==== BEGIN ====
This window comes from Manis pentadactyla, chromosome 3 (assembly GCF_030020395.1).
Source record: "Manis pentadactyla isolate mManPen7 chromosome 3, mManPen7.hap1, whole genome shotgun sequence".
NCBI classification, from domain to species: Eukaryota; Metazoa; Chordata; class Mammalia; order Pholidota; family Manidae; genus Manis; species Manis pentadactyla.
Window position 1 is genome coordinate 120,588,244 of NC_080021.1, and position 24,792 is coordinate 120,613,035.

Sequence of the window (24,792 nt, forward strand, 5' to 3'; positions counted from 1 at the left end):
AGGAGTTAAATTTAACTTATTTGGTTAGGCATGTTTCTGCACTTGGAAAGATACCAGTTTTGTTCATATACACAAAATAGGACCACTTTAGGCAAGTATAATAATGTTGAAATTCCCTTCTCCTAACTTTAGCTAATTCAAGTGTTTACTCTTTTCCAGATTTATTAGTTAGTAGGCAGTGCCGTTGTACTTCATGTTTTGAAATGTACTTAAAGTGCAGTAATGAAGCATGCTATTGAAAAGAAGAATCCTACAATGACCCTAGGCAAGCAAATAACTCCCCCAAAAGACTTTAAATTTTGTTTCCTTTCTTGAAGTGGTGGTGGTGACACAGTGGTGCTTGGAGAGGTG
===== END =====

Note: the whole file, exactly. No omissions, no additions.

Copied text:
This window comes from Manis pentadactyla, chromosome 3 (assembly GCF_030020395.1).
Source record: "Manis pentadactyla isolate mManPen7 chromosome 3, mManPen7.hap1, whole genome shotgun sequence".
NCBI classification, from domain to species: Eukaryota; Metazoa; Chordata; class Mammalia; order Pholidota; family Manidae; genus Manis; species Manis pentadactyla.
Window position 1 is genome coordinate 120,588,244 of NC_080021.1, and position 24,792 is coordinate 120,613,035.

Sequence of the window (24,792 nt, forward strand, 5' to 3'; positions counted from 1 at the left end):
AGGAGTTAAATTTAACTTATTTGGTTAGGCATGTTTCTGCACTTGGAAAGATACCAGTTTTGTTCATATACACAAAATAGGACCACTTTAGGCAAGTATAATAATGTTGAAATTCCCTTCTCCTAACTTTAGCTAATTCAAGTGTTTACTCTTTTCCAGATTTATTAGTTAGTAGGCAGTGCCGTTGTACTTCATGTTTTGAAATGTACTTAAAGTGCAGTAATGAAGCATGCTATTGAAAAGAAGAATCCTACAATGACCCTAGGCAAGCAAATAACTCCCCCAAAAGACTTTAAATTTTGTTTCCTTTCTTGAAGTGGTGGTGGTGACACAGTGGTGCTTGGAGAGGTG